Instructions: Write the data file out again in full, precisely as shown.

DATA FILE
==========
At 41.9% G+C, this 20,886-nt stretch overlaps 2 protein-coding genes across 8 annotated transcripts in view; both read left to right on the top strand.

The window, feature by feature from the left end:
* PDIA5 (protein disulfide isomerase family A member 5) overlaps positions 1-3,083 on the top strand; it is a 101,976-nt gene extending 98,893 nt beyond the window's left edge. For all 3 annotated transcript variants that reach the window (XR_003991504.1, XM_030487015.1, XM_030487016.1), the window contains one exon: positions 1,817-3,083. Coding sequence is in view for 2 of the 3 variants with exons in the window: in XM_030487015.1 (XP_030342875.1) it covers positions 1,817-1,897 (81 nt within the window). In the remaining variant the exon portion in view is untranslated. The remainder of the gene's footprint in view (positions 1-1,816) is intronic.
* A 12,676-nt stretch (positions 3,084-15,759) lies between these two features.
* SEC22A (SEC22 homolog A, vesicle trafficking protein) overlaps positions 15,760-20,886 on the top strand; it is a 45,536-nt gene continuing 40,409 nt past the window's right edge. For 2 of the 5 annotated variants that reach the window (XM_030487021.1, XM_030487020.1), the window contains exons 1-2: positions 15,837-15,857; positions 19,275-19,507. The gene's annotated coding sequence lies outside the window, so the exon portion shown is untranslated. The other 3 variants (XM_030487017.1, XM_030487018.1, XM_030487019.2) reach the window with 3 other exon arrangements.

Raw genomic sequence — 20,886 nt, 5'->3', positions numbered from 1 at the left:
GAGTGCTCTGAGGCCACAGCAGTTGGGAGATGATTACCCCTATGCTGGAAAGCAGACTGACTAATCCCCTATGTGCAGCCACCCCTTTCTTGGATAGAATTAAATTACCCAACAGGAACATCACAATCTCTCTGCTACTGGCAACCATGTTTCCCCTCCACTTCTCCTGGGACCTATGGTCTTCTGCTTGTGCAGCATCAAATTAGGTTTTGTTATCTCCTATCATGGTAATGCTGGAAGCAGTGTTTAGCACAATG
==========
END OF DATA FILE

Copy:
At 41.9% G+C, this 20,886-nt stretch overlaps 2 protein-coding genes across 8 annotated transcripts in view; both read left to right on the top strand.

The window, feature by feature from the left end:
* PDIA5 (protein disulfide isomerase family A member 5) overlaps positions 1-3,083 on the top strand; it is a 101,976-nt gene extending 98,893 nt beyond the window's left edge. For all 3 annotated transcript variants that reach the window (XR_003991504.1, XM_030487015.1, XM_030487016.1), the window contains one exon: positions 1,817-3,083. Coding sequence is in view for 2 of the 3 variants with exons in the window: in XM_030487015.1 (XP_030342875.1) it covers positions 1,817-1,897 (81 nt within the window). In the remaining variant the exon portion in view is untranslated. The remainder of the gene's footprint in view (positions 1-1,816) is intronic.
* A 12,676-nt stretch (positions 3,084-15,759) lies between these two features.
* SEC22A (SEC22 homolog A, vesicle trafficking protein) overlaps positions 15,760-20,886 on the top strand; it is a 45,536-nt gene continuing 40,409 nt past the window's right edge. For 2 of the 5 annotated variants that reach the window (XM_030487021.1, XM_030487020.1), the window contains exons 1-2: positions 15,837-15,857; positions 19,275-19,507. The gene's annotated coding sequence lies outside the window, so the exon portion shown is untranslated. The other 3 variants (XM_030487017.1, XM_030487018.1, XM_030487019.2) reach the window with 3 other exon arrangements.

Raw genomic sequence — 20,886 nt, 5'->3', positions numbered from 1 at the left:
GAGTGCTCTGAGGCCACAGCAGTTGGGAGATGATTACCCCTATGCTGGAAAGCAGACTGACTAATCCCCTATGTGCAGCCACCCCTTTCTTGGATAGAATTAAATTACCCAACAGGAACATCACAATCTCTCTGCTACTGGCAACCATGTTTCCCCTCCACTTCTCCTGGGACCTATGGTCTTCTGCTTGTGCAGCATCAAATTAGGTTTTGTTATCTCCTATCATGGTAATGCTGGAAGCAGTGTTTAGCACAATG